Combined Treatment of Intracranial Aneurysms: Surgical Clipping After Endovascular Bypass by the Use of a New Free Flow Balloon—A New Method : Neurosurgery

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Combined Treatment of Intracranial Aneurysms

Surgical Clipping After Endovascular Bypass by the Use of a New Free Flow Balloon—A New Method

Mpairamidis, Evriviadis

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Neurosurgery 67(2):p E521, August 2010. | DOI: 10.1227/01.NEU.0000384048.10659.3A
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To the Editor:

Treatment options of cerebral aneurysms are basically two: direct surgical clipping and endovascular coil embolization. Treatment of each patient requires a multidisciplinary approach of a neurosurgeon and the interventional radiologists. Some patients—for example, those with basilar bifurcation aneurysms, difficult anterior circulation aneurysms, the elderly, or those in poor clinical condition—are more likely to require coil embolization, whereas others—such as those with large middle cerebral aneurysms—are more likely to require direct operative treatment.

Herewith, we introduce a new technique that comes to help the surgeon when surgical treatment has been decided. To better understand the aspect of the procedure we divide the entire operating time into 3 phases The first phase involves the placement of a free flow balloon in the exact location of the aneurysm under angiographic guidance (Figure, A). This balloon will be fashioned in a way to exclude the aneurysm from the blood circulation while at the same time it will allow blood flow through its lumen. In the second phase the patient is taken to the operating theatre and a direct surgical clipping will be performed in a standard fashion (Figure, B). In the last phase the balloon will be deflated (Figure, C). It is likely that this method will reduce intraoperative ruptures. Also this balloon could be used in coiling procedures after introducing the coiling material since this free flow balloon will offer more operative time when it is inflated into the vessel. Furthermore the greatest value of this method will be in the cases of giant aneurysms that need superficial temporal artery-middle cerebral artery (STA-MCA) bypass after preoperative confirmation with test balloon occlusion. It is obvious that by this method, a difficult and danger procedure can be avoided. In conclusion this new combined method comes to offer safer aneurysm dissection without temporary proximal clipping and an avoidance of STA-MCA bypass. The problem to be solved is the construction of the balloon.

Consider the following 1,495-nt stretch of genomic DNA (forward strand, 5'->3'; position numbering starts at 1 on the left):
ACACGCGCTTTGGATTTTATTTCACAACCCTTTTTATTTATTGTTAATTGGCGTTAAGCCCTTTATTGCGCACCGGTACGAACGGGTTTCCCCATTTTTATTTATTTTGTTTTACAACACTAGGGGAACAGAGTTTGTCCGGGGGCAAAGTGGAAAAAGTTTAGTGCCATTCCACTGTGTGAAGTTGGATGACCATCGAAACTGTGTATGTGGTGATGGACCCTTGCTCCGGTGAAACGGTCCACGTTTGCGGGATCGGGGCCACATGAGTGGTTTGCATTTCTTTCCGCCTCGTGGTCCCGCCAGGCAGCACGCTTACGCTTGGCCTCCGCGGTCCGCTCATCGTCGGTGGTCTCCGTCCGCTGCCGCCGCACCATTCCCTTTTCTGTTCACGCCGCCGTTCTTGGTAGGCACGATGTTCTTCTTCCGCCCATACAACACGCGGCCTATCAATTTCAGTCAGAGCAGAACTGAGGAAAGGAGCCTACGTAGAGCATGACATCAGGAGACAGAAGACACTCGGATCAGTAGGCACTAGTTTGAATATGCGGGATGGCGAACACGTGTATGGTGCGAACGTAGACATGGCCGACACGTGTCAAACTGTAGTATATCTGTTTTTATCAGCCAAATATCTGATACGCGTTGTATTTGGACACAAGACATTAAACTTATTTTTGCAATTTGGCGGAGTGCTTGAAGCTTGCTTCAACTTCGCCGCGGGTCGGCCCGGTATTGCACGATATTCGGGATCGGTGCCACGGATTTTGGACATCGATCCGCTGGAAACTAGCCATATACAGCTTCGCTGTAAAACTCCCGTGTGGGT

Evriviadis Mpairamidis

Athens, Greece

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